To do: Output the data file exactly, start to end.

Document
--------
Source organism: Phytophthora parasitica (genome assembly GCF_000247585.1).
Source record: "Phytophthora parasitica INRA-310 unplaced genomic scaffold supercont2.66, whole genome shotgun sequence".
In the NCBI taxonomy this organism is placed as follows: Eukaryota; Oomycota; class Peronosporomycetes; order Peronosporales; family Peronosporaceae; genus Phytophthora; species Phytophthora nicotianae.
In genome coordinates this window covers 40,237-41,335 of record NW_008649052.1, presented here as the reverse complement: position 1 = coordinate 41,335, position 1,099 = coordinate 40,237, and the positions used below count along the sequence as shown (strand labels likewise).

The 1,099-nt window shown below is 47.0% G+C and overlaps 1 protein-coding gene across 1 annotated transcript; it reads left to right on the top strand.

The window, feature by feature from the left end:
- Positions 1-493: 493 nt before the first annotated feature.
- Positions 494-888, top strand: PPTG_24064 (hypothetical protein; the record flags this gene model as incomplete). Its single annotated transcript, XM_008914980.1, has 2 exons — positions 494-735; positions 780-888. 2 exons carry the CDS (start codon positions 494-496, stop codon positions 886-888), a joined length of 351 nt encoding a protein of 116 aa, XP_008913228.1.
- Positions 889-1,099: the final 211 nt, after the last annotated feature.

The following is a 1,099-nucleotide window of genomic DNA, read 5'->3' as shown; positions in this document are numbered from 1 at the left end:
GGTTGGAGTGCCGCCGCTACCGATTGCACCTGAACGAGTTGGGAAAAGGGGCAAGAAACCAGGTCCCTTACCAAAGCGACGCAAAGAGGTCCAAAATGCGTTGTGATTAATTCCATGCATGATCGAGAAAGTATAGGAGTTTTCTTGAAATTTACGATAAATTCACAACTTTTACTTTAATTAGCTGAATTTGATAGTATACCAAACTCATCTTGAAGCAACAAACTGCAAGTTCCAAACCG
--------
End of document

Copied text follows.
Source organism: Phytophthora parasitica (genome assembly GCF_000247585.1).
Source record: "Phytophthora parasitica INRA-310 unplaced genomic scaffold supercont2.66, whole genome shotgun sequence".
In the NCBI taxonomy this organism is placed as follows: Eukaryota; Oomycota; class Peronosporomycetes; order Peronosporales; family Peronosporaceae; genus Phytophthora; species Phytophthora nicotianae.
In genome coordinates this window covers 40,237-41,335 of record NW_008649052.1, presented here as the reverse complement: position 1 = coordinate 41,335, position 1,099 = coordinate 40,237, and the positions used below count along the sequence as shown (strand labels likewise).

The 1,099-nt window shown below is 47.0% G+C and overlaps 1 protein-coding gene across 1 annotated transcript; it reads left to right on the top strand.

The window, feature by feature from the left end:
- Positions 1-493: 493 nt before the first annotated feature.
- Positions 494-888, top strand: PPTG_24064 (hypothetical protein; the record flags this gene model as incomplete). Its single annotated transcript, XM_008914980.1, has 2 exons — positions 494-735; positions 780-888. 2 exons carry the CDS (start codon positions 494-496, stop codon positions 886-888), a joined length of 351 nt encoding a protein of 116 aa, XP_008913228.1.
- Positions 889-1,099: the final 211 nt, after the last annotated feature.

The following is a 1,099-nucleotide window of genomic DNA, read 5'->3' as shown; positions in this document are numbered from 1 at the left end:
GGTTGGAGTGCCGCCGCTACCGATTGCACCTGAACGAGTTGGGAAAAGGGGCAAGAAACCAGGTCCCTTACCAAAGCGACGCAAAGAGGTCCAAAATGCGTTGTGATTAATTCCATGCATGATCGAGAAAGTATAGGAGTTTTCTTGAAATTTACGATAAATTCACAACTTTTACTTTAATTAGCTGAATTTGATAGTATACCAAACTCATCTTGAAGCAACAAACTGCAAGTTCCAAACCG